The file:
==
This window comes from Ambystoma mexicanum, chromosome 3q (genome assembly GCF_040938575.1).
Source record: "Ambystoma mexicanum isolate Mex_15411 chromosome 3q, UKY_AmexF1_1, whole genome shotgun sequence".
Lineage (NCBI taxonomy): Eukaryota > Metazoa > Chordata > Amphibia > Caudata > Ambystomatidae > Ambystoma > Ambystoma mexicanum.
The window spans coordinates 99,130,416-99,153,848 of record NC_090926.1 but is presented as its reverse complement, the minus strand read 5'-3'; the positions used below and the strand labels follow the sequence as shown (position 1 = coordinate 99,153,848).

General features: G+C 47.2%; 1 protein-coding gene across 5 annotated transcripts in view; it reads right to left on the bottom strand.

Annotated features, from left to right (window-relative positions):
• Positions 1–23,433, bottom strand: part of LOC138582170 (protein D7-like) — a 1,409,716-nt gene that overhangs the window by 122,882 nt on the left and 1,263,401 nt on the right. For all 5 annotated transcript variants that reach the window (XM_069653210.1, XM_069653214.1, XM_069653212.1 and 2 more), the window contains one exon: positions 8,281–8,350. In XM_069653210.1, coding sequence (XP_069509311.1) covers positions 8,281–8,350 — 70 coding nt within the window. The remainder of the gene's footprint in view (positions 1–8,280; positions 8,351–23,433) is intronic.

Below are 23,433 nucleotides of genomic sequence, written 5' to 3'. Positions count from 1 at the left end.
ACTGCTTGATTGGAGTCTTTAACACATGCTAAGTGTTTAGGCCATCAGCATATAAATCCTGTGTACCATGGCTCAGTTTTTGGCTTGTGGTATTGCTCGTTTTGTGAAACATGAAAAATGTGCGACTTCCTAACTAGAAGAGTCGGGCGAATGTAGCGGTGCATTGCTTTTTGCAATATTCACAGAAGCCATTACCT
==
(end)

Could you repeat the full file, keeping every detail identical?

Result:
This window comes from Ambystoma mexicanum, chromosome 3q (genome assembly GCF_040938575.1).
Source record: "Ambystoma mexicanum isolate Mex_15411 chromosome 3q, UKY_AmexF1_1, whole genome shotgun sequence".
Lineage (NCBI taxonomy): Eukaryota > Metazoa > Chordata > Amphibia > Caudata > Ambystomatidae > Ambystoma > Ambystoma mexicanum.
The window spans coordinates 99,130,416-99,153,848 of record NC_090926.1 but is presented as its reverse complement, the minus strand read 5'-3'; the positions used below and the strand labels follow the sequence as shown (position 1 = coordinate 99,153,848).

General features: G+C 47.2%; 1 protein-coding gene across 5 annotated transcripts in view; it reads right to left on the bottom strand.

Annotated features, from left to right (window-relative positions):
• Positions 1–23,433, bottom strand: part of LOC138582170 (protein D7-like) — a 1,409,716-nt gene that overhangs the window by 122,882 nt on the left and 1,263,401 nt on the right. For all 5 annotated transcript variants that reach the window (XM_069653210.1, XM_069653214.1, XM_069653212.1 and 2 more), the window contains one exon: positions 8,281–8,350. In XM_069653210.1, coding sequence (XP_069509311.1) covers positions 8,281–8,350 — 70 coding nt within the window. The remainder of the gene's footprint in view (positions 1–8,280; positions 8,351–23,433) is intronic.

Below are 23,433 nucleotides of genomic sequence, written 5' to 3'. Positions count from 1 at the left end.
ACTGCTTGATTGGAGTCTTTAACACATGCTAAGTGTTTAGGCCATCAGCATATAAATCCTGTGTACCATGGCTCAGTTTTTGGCTTGTGGTATTGCTCGTTTTGTGAAACATGAAAAATGTGCGACTTCCTAACTAGAAGAGTCGGGCGAATGTAGCGGTGCATTGCTTTTTGCAATATTCACAGAAGCCATTACCT